September 04, 2007
beaks and snouts
vegetarians and the squeamish probably want to skip a lot of this first bit.
beaks and snouts, supposedly, that's what cat food is made of. and wheat husks and other unsavory things.
whenever i research feline health problems, the topic of making pet food at home from fresh ingredients, and feeding your cat raw meat and bones, comes up.
so i ask all of you: do you know anyone who has done this? has your vet ever mentioned it? i'm not going full barrel ahead or anything, because i know a mistake could cause serious problems, but i'm pretty curious about the whole idea.
if it could help mo, i'd be willing to do it.
with that lovely topic out of the way, i will say that we had a great weekend in virginia. i still can't get over what a great traveler my cat is. he was perfectly relaxed and sleeping in the car on the way home. being at j's house seemed to enliven him. i think more and more that he's bored and lonely at home by himself, and i do feel some regret that i never got another cat after franny died.
there was a lot of waiting in line at the beer branded theme park, but still it was quite fun. the people watching in line is half the fun.
J was disappointed that we didn't go on any roller coasters this year. Neither of us wanted to contemplate the Griffon or Alpengeist; looking up at Apollo's Chariot gave me vertigo, so I nixed it, and agreed to go on the Loch Ness Monster. But it was closed all day for maintenance. I agreed to the Big Bad Wolf as a backup, but by then it was around 5pm and the lines were crazy long, and we were really tired and ready to go home.
However, we'll be back for Howl O' Scream in October, and I know a roller coaster is going to have to be on the agenda.
The most interesting ride we went on was Escape From Pompeii, which we agreed has a lot of untapped potential. It's in the vein of the Pirates of the Caribbean, in that you're in a large boat on water, but Busch just doesn't do the immersive experience the way Disney does. The premise of the ride is so cool-- it's the 1930's or 1940's and you're visiting Pompeii which is a big, dangerous architectural dig. Once you enter the dig site, things start falling all around you and catching on fire. Then you come back out into daylight, and the "escape" part is the big, steep drop that the boat takes, which is the only real thrill for the adults on the ride.
We got to the park around opening time and ate breakfast there, which worked out pretty well. After all, if you can't get a good, hearty breakfast in "England", where else can you? Although I suppose "France" might have had something interesting to offer. Er, if there is a "France". I guess instead of "France", they have "Canada". Which is, of course, part of "Europe".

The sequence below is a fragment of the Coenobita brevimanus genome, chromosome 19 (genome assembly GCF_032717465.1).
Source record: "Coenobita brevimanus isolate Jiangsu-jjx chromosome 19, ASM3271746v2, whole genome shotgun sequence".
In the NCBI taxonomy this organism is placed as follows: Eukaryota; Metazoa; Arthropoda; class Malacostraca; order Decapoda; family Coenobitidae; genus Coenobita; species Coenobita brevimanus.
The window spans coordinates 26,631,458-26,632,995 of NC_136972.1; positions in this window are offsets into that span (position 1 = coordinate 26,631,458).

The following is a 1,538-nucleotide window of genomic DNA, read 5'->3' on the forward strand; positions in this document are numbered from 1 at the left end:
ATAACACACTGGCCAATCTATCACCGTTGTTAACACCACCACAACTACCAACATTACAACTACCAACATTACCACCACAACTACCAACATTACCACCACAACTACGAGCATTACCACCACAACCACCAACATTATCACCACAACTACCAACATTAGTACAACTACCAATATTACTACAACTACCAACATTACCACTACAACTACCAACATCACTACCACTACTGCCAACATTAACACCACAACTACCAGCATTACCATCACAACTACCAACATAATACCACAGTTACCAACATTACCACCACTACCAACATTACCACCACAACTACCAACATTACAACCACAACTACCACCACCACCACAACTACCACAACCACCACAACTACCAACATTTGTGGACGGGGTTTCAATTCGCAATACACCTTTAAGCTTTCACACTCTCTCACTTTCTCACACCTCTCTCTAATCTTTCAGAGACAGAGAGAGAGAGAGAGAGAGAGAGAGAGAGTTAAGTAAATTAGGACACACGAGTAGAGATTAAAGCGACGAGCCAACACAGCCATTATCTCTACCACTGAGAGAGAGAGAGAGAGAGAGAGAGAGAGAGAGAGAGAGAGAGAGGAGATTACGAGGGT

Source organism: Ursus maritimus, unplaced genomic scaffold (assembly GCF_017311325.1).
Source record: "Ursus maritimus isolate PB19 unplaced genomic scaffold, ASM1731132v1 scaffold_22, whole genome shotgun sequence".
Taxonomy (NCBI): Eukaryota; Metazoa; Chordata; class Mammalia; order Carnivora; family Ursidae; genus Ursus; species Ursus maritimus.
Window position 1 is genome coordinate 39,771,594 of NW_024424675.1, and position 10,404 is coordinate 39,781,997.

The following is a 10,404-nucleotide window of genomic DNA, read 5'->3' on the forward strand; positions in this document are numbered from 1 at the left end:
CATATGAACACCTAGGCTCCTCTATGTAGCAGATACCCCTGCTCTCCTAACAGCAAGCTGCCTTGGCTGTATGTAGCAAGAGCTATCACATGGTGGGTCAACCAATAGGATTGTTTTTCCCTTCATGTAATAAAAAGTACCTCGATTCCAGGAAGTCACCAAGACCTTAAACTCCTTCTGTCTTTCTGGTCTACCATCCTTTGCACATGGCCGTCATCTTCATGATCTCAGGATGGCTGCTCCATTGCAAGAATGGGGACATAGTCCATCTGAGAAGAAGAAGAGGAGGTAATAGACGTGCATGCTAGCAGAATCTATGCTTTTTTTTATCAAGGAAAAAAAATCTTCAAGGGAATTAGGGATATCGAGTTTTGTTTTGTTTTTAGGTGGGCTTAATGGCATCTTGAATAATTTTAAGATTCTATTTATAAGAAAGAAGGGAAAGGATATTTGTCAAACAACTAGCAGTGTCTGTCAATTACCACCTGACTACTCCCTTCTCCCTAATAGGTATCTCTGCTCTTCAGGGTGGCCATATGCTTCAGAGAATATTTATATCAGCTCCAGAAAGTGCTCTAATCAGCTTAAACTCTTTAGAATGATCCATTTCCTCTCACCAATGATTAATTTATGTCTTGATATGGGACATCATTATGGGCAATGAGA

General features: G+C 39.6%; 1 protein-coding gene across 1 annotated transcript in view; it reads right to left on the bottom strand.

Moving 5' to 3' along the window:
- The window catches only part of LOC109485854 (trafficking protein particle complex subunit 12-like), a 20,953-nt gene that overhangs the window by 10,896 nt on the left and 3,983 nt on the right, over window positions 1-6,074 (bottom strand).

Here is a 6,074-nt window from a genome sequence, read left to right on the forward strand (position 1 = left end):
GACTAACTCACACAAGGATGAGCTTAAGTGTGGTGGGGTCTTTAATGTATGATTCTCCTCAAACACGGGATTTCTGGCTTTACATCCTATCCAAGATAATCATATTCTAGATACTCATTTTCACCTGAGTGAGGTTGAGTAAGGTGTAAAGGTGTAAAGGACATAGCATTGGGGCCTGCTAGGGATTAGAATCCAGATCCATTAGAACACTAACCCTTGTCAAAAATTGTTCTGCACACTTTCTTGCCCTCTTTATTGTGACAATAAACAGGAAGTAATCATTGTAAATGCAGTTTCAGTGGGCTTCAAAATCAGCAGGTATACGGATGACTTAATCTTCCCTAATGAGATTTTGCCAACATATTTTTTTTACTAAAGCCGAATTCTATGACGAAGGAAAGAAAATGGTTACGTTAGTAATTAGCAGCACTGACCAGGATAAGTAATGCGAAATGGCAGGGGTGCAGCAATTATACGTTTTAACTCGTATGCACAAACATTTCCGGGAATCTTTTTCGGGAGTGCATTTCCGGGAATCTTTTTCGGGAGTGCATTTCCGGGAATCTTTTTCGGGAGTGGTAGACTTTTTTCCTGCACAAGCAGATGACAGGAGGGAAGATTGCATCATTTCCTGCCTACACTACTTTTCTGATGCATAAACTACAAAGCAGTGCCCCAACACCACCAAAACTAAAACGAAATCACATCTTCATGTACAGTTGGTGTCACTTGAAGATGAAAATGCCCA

Non-theme-park activities included eating a lot of very tasty food, taking the dog out to the woods, arguing about celery (which was an interesting argument), and sleeping a lot. I've reached the point now where I sleep better at J's than I do at my own house, so I tend to do a lot of napping when I'm there.
Oh, and we took the ferry to Surry, which was interesting. Surry looks exactly like Bundick, which is where my family had a vacation house while I was growing up.
Posted by lisa at September 04, 2007 08:48 PM
i've never known anyone who makes their own cat food, but one of my co-workers back in NC made her own dog food every week. she simply cooked up chicken, carrots & potatoes... made kind of a stew... and then portioned it out for the week.
Posted by: xta on September 5, 2007 02:57 AM
I know lots of people who feed various hommemade diets to their dogs. Some do a raw diet, which is raw meat and bones plus raw vegetables, and some make cooked food. The thing is that most dogs really can eat just about anything and even thrive on it (barring allergies, illnesses and sensitivities), but cats have much more precise nutritional needs, so you'd need to do a lot of research.
A good place to start your research would be a book called "Dr. Pitcairn's New Complete Guide to Natural Health for Dogs and Cats." It has a lot of information about homemade diets. They have a copy at the Durham Public Library.
But there are a lot of pre-made pet foods that have human-grade ingredients, so if you do a little research you can find one. Look into the Natura brands: http://www.naturapet.com/
You can get the Natura foods (and several other good brands) at Barnes Supply. The people who work there are usually pretty helpful.
Posted by: Lisa B on September 5, 2007 08:43 AM